Margaret Batjer is an accomplished violin player who tours the world, a concertmaster with The Los Angeles Chamber Orchestra, and a professor of Classical Performance and Composition at USC – so let’s just say she’s very qualified to tell us what makes a good violin. Specifically, what makes the iconic Stradivarius violin she occasionally plays — the storied “Milstein Strad” — eight million dollars good.
Margaret curated “Strad Fest LA” — a series of concerts that begin this week, in which musicians will showcase eight of Antonio Stradivari’s best known, most significant violins, each with an average of 303 years of musical history to its name – and, yes, each one has a name.
You can also hear this bonus clip of Ms. Batjer playing the Milstein Strad in our studio.
Rico Gagliano: And now, it’s time for Chattering Class, the part of the show where we are schooled by an expert in some party-worthy topic, and today, our subjects are the celebrated Stradivarius violins, and our teacher is Margaret Batjer.
She plays solo violin in concert halls around the world and is a concert master with the Los Angeles Chamber Orchestra. She also curated the orchestra’s “Strad Fest LA,” which kicks off Wednesday. That is a series of performances in which musicians will be playing eight Strads worth $40 million dollars. Margaret, welcome to you, and to the Strad you brought with you.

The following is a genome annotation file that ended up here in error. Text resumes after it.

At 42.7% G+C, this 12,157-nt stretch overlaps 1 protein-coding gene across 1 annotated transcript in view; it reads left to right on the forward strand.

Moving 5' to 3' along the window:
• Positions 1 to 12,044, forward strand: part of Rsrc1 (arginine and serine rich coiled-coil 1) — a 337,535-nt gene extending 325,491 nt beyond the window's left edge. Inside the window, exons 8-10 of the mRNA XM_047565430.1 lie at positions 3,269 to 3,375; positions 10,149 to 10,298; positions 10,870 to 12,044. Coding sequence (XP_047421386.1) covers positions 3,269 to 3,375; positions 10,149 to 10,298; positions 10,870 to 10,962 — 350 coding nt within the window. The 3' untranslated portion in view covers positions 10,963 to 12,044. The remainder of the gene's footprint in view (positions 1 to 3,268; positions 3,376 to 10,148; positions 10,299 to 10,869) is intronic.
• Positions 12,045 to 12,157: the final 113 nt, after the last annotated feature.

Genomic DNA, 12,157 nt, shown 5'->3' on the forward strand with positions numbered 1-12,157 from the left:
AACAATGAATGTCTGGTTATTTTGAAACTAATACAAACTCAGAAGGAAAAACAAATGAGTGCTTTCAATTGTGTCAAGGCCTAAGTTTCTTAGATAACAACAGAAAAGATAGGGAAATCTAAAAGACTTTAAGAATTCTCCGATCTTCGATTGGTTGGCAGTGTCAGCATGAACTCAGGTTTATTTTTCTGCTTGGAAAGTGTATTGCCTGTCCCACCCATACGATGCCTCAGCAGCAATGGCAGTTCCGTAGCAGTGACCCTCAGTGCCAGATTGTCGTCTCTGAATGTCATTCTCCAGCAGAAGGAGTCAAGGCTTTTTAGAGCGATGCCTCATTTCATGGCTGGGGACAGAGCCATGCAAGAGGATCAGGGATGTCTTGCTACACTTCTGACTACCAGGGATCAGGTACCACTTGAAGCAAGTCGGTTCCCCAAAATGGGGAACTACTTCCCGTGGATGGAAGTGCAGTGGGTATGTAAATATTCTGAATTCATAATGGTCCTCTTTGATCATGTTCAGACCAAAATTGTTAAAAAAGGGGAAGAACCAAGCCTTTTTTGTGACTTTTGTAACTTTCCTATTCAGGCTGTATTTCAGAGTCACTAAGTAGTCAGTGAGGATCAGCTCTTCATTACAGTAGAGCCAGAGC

Margaret Batjer: Thank you. We’re happy to be here.
Rico Gagliano: Thanks. You speak on its behalf.
Margaret Batjer: I do.
Rico Gagliano: So, let’s start at the beginning. The violins are crafted starting in the late 1600s by a guy named Antionio Stradivari. Tell us a little bit about the man.
Margaret Batjer: Well, Stradivari lived a very long life. He was from Cremona, Italy, which is where the center of violin-making happened in the mid-1600s, but he really came into his prime at the turn of the century, and that’s when these golden-period Strads–which we’re really highlighting at the Strad Fest–started being made. They are the most sought-after and also the most rare.
Rico Gagliano: Now, he also made harps, I believe —
Margaret Batjer: He made guitars, harps, violas, cellos…
Rico Gagliano: Why did the violins, specifically, rise to prominence? What makes them so special?
Margaret Batjer:He made over a thousand instruments, and 650 instruments still survive today, and of those, 500 are violins. So, clearly, he did make more violins.The cellos are also extremely valuable, and very rare.
Rico Gagliano: Let’s just talk about the violins, then. What about them makes them the best violins?
Margaret Batjer: I think, probably, a combination of a lot of different things. I find the instruments to be… they have incredible boldness and finesse and elegance.